Video-assisted thoracoscopic surgery (VATS) is a minimally invasive lung surgery procedure in which a section of lung is removed through a series of tiny incisions rather than a large incision that involves cutting through muscle and spreading the ribs. Tiny cameras inserted through the incisions transmit images onto a video monitor that the surgeon views throughout the procedure.
“VATS results in less pain and a shorter length of stay for the patient without compromising the results,” says Washington University cardiothoracic surgeon Traves Crabtree, MD, who invented the simulator. “The problem is that it’s a technically more challenging operation to teach and learn than traditional open surgery, so getting surgeons on board has been a challenge.”
Developing a life-like model
Crabtree, who teaches in the bioengineering program and at the School of Medicine, came up with a solution. Known as the Crabtree VATS Simulator, the synthetic, mannequin-like device is an anatomically accurate model of one side of the chest called hemithorax – with lung, heart, ribs and diaphragm all included – that has lifelike bone structure, musculature, soft tissue and skin. The model also circulates fluid through the blood vessels to simulate blood flow and mimic human blood pressures. Crabtree based his design on computer models generated from human computed tomography scans.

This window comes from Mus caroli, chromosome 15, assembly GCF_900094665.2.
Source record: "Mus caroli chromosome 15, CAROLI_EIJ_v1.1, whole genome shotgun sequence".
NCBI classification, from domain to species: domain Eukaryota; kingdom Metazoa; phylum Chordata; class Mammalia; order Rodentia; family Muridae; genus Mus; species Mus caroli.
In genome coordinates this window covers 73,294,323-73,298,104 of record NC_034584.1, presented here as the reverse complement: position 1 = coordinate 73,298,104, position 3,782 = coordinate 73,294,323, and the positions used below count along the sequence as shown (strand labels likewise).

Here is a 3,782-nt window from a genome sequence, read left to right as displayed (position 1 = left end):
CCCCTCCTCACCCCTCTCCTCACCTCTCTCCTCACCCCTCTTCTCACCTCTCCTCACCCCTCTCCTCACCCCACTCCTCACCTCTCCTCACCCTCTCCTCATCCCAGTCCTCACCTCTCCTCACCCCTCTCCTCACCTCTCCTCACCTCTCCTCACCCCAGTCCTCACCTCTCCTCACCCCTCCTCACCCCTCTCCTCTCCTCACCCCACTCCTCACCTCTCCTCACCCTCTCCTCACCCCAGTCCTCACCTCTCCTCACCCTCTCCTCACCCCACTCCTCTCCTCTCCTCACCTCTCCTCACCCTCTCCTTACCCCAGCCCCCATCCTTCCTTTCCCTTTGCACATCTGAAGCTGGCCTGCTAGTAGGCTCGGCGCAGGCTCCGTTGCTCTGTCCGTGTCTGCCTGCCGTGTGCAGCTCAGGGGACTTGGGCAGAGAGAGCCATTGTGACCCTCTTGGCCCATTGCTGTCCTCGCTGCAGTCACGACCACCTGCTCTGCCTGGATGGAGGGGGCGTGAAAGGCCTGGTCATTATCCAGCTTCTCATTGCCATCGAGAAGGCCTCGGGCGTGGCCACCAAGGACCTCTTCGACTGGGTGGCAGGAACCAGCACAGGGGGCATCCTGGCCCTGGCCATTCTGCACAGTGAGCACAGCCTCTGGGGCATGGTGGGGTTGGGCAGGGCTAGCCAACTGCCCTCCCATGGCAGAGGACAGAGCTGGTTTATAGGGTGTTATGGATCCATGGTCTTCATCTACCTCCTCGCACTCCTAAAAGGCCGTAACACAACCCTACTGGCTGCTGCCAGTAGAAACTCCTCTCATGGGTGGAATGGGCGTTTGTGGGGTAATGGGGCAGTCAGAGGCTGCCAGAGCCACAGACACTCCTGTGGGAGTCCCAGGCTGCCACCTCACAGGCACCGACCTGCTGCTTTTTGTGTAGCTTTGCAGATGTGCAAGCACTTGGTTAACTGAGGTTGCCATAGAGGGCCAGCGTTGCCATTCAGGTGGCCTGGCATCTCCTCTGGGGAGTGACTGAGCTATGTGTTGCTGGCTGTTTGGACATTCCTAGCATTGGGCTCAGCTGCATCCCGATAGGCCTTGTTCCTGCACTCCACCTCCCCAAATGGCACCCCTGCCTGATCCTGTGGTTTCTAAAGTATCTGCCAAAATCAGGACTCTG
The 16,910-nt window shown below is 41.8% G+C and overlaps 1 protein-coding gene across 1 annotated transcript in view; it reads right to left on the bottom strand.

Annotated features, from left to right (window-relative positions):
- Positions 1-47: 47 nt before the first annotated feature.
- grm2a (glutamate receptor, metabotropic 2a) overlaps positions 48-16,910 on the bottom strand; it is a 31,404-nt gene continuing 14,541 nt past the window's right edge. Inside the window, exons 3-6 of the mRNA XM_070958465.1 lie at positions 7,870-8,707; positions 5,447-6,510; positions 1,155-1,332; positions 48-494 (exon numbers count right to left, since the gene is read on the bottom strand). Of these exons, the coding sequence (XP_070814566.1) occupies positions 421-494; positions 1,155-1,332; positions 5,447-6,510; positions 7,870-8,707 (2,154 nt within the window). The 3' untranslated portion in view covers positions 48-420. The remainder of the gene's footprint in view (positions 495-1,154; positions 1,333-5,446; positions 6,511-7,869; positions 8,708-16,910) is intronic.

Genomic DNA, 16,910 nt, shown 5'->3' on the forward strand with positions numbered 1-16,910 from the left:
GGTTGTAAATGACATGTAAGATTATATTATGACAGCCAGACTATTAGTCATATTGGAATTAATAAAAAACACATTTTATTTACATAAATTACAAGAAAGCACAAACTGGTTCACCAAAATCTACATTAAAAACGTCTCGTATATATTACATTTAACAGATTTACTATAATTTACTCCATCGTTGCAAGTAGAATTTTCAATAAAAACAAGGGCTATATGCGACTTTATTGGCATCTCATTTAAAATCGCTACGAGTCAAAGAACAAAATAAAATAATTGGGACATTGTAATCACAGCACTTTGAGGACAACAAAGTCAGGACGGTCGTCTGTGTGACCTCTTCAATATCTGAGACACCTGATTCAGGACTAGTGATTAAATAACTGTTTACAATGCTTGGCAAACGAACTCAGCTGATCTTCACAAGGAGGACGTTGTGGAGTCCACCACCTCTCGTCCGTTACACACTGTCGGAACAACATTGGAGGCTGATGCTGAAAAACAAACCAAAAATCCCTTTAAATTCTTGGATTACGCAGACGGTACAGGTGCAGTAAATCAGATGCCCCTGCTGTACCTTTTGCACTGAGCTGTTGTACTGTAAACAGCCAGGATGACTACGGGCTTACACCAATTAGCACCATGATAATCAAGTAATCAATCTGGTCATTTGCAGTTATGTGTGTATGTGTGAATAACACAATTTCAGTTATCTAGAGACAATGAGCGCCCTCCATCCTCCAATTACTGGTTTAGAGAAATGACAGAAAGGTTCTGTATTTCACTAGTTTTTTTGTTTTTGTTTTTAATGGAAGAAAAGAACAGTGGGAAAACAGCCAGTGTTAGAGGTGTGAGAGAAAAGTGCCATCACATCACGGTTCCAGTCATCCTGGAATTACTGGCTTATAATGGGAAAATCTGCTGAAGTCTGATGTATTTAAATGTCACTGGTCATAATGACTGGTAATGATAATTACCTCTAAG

Another advantage of the simulator is that surgeons don’t have to travel to another location to train.
“Surgeons will be able to practice with the simulator in their own operating environment, with their own assistants and their own equipment. They can use it repetitively to learn how to perform the procedure,” says Crabtree, who previously invented a percutaneous device to repair the mitral valve.
The VATS simulator is patent-pending, and Ethicon Inc. purchased a few models for use in a training course in Las Vegas in early 2015. Based on feedback from surgeons who took the course, Crabtree is making adjustments to the simulator.
“This simulator should decrease the learning curve for surgeons,” Crabtree says. “They can use it as much as necessary before putting what they’ve learned into practice.”
Crabtree is a paid consultant for Ethicon.